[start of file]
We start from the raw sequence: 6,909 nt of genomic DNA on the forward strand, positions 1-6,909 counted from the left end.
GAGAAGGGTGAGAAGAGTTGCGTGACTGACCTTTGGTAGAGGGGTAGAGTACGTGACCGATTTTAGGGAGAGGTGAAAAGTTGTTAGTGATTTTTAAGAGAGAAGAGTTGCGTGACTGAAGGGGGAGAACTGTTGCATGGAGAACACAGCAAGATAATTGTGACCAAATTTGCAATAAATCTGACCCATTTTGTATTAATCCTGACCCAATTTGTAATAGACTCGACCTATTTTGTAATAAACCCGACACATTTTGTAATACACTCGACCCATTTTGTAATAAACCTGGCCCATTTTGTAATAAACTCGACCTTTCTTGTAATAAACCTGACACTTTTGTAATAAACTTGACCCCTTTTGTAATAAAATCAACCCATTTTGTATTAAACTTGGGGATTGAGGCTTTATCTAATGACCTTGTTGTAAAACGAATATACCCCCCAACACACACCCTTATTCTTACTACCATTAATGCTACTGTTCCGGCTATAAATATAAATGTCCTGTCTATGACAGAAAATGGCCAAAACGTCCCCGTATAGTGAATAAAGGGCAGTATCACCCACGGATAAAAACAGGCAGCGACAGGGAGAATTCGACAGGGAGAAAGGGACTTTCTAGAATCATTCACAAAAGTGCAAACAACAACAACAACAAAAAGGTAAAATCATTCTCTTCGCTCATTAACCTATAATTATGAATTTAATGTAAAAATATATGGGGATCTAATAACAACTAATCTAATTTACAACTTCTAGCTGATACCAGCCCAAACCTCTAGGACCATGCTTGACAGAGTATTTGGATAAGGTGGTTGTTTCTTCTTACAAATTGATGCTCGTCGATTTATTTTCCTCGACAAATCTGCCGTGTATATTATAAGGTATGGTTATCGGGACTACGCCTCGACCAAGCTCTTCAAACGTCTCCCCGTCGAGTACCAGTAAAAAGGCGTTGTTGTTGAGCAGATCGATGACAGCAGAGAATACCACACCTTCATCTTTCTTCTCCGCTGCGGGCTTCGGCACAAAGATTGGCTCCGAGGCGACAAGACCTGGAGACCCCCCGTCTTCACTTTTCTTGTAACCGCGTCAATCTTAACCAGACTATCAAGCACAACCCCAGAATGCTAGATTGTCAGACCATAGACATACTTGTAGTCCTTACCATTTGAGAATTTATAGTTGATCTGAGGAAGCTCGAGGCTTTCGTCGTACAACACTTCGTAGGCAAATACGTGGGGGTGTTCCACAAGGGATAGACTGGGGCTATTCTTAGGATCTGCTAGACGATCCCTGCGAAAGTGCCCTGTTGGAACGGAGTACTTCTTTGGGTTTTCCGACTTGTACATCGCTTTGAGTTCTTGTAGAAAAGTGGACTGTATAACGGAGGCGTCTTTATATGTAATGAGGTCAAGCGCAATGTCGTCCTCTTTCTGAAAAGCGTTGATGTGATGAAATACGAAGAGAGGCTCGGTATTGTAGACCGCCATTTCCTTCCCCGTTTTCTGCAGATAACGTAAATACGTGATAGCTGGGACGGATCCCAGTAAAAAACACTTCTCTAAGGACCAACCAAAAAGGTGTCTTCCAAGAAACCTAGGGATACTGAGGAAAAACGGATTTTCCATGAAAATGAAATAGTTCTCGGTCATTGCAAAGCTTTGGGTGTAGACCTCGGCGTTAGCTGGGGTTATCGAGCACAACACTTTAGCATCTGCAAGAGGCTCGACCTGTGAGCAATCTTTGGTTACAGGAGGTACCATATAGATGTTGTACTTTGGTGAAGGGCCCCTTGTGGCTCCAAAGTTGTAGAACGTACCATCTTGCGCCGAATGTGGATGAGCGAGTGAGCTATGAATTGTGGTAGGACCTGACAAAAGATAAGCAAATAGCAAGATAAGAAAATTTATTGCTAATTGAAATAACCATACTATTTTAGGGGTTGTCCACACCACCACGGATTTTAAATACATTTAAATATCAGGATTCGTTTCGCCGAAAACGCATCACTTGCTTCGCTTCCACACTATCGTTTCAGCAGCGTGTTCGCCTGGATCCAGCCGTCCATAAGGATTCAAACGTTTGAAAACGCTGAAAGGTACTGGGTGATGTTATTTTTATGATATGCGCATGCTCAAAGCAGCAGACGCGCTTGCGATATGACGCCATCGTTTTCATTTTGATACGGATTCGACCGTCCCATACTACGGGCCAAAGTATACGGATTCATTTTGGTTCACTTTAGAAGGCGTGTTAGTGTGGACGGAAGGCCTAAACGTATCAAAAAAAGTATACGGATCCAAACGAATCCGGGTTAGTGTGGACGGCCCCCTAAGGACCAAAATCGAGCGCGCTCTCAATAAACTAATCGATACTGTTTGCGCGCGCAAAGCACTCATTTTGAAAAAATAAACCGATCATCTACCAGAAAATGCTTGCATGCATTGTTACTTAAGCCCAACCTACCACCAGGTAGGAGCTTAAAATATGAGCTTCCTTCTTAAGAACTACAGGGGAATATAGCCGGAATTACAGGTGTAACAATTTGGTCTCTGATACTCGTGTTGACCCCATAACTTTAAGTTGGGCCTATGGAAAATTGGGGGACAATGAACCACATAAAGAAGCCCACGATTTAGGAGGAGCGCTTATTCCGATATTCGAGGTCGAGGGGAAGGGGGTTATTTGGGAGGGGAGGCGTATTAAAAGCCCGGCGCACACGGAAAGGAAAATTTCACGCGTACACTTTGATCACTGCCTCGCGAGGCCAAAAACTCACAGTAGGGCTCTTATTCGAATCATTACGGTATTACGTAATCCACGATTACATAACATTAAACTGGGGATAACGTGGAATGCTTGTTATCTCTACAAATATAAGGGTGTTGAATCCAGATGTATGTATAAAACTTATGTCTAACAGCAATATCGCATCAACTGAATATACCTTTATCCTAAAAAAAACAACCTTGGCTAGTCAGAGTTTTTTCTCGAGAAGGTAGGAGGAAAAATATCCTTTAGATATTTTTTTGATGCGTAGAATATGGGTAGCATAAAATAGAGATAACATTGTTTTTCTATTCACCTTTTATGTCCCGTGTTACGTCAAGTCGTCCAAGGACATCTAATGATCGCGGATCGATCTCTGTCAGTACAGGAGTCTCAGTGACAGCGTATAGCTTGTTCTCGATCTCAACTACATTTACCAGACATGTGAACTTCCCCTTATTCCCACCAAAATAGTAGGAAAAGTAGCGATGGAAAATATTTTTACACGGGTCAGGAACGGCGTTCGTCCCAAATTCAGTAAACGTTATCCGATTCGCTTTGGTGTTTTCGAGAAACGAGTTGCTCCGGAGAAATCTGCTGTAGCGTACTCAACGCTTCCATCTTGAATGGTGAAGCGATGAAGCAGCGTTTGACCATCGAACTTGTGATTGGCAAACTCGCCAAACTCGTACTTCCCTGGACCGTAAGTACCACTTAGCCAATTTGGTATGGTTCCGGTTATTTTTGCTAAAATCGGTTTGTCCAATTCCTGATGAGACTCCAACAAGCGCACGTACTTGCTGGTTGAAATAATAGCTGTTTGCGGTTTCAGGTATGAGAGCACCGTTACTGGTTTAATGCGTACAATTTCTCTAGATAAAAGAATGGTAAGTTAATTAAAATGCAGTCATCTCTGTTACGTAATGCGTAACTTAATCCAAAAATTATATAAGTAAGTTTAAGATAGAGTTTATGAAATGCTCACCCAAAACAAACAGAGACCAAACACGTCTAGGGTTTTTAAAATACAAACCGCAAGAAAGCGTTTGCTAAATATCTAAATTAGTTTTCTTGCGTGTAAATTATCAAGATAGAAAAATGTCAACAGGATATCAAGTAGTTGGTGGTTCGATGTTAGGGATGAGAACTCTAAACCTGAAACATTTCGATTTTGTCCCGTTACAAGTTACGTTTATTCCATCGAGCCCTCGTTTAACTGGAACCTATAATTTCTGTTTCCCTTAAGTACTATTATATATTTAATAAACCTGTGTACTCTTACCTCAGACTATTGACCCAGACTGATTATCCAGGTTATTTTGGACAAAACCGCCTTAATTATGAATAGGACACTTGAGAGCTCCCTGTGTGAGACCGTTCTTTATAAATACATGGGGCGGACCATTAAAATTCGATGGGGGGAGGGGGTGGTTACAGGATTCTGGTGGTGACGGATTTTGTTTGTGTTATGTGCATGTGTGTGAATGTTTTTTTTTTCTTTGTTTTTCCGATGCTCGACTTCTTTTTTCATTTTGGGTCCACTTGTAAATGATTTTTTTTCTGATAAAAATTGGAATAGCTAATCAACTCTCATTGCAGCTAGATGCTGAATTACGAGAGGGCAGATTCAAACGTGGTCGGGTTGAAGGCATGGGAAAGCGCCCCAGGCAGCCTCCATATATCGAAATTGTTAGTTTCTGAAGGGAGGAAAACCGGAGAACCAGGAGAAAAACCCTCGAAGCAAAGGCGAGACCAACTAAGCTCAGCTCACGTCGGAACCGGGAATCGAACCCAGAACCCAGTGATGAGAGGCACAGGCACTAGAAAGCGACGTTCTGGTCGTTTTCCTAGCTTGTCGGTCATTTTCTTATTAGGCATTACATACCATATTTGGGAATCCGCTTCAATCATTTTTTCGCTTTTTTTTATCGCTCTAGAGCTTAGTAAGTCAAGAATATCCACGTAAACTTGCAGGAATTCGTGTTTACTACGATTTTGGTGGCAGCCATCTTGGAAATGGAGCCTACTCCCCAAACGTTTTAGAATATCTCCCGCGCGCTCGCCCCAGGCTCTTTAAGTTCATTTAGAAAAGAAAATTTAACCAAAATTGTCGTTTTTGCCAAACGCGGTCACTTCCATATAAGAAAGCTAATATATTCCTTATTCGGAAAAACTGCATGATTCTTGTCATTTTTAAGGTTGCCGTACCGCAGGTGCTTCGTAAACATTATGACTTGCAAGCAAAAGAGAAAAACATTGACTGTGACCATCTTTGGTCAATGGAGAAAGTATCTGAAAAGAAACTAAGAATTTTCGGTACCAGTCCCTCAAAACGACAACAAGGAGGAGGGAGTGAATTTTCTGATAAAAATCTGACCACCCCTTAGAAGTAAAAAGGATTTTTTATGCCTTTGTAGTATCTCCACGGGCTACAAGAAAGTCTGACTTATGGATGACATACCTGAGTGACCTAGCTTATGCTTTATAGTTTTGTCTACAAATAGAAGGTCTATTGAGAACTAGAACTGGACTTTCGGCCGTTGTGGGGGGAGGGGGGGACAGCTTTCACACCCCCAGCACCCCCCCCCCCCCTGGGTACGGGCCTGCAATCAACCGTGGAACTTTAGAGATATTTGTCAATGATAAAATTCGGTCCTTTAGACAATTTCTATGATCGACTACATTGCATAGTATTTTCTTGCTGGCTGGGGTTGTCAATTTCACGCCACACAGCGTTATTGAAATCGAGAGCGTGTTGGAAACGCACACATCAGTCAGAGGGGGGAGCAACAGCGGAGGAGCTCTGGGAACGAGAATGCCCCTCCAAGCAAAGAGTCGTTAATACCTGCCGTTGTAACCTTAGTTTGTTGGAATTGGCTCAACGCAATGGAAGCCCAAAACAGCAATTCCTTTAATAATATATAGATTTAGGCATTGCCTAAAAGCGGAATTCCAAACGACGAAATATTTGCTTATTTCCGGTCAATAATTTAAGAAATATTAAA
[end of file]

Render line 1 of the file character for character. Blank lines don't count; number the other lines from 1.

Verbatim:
We start from the raw sequence: 6,909 nt of genomic DNA on the forward strand, positions 1-6,909 counted from the left end.